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No Effect of Acute Balenine Supplementation on Maximal and Submaximal Exercise Performance in Recreational Cyclists

Sarah de Jager, Stefaan Van Damme, Siegrid De Baere, Siska Croubels, Ralf Jäger, Martin Purpura, Eline Lievens, Jan G. Bourgois, and Wim Derave

Carnosine (β-alanyl-L-histidine) and its methylated analogues anserine and balenine are highly concentrated endogenous dipeptides in mammalian skeletal muscle that are implicated in exercise performance. Balenine has a much better bioavailability and stability in human circulation upon acute ingestion, compared to carnosine and anserine. Therefore, ergogenic effects observed with acute carnosine and anserine supplementation may be even more pronounced with balenine. This study investigated whether acute balenine supplementation improves physical performance in four maximal and submaximal exercise modalities. A total of 20 healthy, active volunteers (14 males; six females) performed cycling sprints, maximal isometric contractions, a 4-km TT and 20-km TT following either preexercise placebo or 10 mg/kg of balenine ingestion. Physical, as well as mental performance, along with acid–base balance and glucose concentration were assessed. Balenine was unable to augment peak power (p = .3553), peak torque (p = .3169), time to complete the 4 km (p = .8566), nor 20 km time trial (p = .2660). None of the performances were correlated with plasma balenine or CN1 enzyme activity. In addition, no effect on pH, bicarbonate, and lactate was observed. Also, the supplement did not affect mental performance. In contrast, glucose remained higher during and after the 20 km time trial following balenine ingestion. In conclusion, these results overall indicate that the functionality of balenine does not fully resemble that of carnosine and anserine, since it was unable to elicit performance improvements with similar and even higher plasma concentrations.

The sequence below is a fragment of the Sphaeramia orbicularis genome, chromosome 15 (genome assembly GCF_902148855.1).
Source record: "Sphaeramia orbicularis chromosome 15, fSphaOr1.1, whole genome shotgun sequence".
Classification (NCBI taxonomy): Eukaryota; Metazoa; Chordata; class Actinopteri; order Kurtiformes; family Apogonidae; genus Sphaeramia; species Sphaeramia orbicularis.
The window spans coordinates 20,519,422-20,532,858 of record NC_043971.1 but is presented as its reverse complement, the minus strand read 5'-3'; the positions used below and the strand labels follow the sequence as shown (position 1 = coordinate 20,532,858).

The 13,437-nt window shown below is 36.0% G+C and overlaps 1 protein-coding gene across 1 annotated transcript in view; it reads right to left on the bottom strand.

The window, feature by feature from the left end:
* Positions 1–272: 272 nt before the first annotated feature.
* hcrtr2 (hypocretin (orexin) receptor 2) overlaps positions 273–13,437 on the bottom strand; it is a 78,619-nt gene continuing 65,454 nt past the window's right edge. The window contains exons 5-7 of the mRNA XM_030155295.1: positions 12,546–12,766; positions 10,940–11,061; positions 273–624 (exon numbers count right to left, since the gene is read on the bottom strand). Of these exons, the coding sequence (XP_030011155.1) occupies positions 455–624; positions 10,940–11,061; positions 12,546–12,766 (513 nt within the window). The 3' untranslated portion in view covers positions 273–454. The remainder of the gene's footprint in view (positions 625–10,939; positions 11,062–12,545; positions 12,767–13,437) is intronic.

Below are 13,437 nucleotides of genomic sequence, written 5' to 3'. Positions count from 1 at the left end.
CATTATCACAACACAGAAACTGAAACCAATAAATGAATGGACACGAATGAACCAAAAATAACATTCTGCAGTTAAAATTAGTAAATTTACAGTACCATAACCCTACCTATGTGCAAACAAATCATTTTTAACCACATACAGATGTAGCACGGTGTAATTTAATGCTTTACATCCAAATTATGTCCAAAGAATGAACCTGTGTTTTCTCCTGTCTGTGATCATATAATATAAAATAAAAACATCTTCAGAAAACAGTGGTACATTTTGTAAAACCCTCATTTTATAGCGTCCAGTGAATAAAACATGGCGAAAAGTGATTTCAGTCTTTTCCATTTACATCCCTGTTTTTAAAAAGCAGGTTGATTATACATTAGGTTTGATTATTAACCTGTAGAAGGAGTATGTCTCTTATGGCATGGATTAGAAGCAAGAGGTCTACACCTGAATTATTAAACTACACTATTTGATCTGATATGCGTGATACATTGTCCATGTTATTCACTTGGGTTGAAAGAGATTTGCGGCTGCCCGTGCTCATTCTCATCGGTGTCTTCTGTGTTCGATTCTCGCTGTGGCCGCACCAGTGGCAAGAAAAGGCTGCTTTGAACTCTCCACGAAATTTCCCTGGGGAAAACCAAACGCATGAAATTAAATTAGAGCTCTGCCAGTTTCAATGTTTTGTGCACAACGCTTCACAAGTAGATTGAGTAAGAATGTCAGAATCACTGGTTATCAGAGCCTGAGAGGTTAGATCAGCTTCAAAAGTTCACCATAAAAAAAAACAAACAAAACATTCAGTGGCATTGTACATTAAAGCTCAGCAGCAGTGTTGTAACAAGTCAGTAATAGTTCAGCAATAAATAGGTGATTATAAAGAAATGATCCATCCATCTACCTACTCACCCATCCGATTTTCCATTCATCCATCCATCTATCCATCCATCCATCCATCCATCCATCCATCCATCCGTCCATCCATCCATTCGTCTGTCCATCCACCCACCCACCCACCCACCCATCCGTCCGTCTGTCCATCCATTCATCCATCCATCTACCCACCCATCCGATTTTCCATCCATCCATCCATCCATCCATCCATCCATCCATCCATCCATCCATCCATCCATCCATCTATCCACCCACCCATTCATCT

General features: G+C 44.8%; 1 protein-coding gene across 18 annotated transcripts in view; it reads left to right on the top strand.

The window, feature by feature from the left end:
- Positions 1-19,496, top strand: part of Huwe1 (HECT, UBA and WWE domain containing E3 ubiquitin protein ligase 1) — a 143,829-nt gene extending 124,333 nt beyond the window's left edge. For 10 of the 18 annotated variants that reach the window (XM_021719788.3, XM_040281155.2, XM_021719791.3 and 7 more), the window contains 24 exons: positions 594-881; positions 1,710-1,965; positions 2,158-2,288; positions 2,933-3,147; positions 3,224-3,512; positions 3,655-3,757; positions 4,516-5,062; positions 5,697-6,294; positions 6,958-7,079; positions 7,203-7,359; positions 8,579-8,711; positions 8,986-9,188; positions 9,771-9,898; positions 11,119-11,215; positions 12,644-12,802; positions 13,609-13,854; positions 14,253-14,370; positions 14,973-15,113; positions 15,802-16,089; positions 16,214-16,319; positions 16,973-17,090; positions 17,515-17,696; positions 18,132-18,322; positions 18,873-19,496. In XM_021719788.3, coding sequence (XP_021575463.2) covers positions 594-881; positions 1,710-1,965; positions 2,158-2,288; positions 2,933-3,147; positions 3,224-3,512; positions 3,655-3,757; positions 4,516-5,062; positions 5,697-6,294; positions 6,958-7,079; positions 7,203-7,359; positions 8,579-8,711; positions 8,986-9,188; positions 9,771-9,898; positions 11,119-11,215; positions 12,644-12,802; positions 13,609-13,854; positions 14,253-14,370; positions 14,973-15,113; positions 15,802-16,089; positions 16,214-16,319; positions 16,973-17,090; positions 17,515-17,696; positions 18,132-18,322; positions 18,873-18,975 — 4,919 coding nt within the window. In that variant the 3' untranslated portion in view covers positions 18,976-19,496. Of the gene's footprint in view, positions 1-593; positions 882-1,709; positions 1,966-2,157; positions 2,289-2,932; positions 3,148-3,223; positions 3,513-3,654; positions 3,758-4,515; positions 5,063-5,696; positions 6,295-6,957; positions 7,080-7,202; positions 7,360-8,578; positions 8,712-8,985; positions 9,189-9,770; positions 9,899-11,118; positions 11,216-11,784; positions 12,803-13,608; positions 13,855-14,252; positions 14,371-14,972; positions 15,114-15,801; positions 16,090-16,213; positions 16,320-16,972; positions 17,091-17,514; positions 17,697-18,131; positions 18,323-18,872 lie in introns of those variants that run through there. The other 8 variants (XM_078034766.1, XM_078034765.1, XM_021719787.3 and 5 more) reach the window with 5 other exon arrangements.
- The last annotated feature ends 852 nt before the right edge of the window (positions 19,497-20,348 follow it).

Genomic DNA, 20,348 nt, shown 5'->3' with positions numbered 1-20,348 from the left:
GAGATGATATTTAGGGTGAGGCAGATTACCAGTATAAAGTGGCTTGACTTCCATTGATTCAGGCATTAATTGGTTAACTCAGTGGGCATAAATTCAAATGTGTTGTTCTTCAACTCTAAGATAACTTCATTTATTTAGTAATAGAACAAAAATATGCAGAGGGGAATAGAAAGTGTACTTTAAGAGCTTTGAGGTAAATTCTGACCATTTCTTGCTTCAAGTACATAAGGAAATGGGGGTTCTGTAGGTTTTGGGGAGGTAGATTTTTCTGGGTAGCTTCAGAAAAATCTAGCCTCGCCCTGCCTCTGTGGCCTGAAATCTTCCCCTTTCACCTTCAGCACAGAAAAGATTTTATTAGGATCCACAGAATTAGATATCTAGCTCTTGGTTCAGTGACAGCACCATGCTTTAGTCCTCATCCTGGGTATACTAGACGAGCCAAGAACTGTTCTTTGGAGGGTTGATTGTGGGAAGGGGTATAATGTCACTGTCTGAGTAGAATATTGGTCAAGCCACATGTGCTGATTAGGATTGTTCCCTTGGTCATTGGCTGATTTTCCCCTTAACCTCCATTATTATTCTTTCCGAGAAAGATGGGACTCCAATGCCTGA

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2022 Para Report Card on Physical Activity of Israeli Children and Adolescents With Disabilities

Yeshayahu Hutzler, Riki Tesler, Avinoam Gilad, Kwok Ng, and Sharon Barak

Children and adolescents with disabilities (CAWD) represent 11% of Israeli children and adolescents. The 10 core indicators of the Global Matrix on Para Report Cards of physical activity (PA) of CAWD were used to create the 2022 Israeli Para Report Card. A panel of four experts reviewed resources and synthesized evidence of PA behaviors and policies for CAWD in Israel, converted the data to grades, and charted subcategories of language, sex, and disability across population. Data sources were surveys, reports, and memberships in sport federations and clubs. Among CAWD, levels of participation in daily PA were poor (<20%; Grade F), and participation of CAWD in sports was even lower (<10%; Grade F). A lack of environmental infrastructure may explain the low levels of participation. Females, Arabic speakers, and physiological CAWD need particular attention. Establishing governmental policies and interventions is required to increase overall PA and participation in sports among CAWD.

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Evaluation of Physical Activity Indicators for French Children and Adolescents With Disabilities: National Para Report Card and SWOT Analysis

Salomé Aubert, Charlotte Verdot, Gilles Thöni, and Jérémy Vanhelst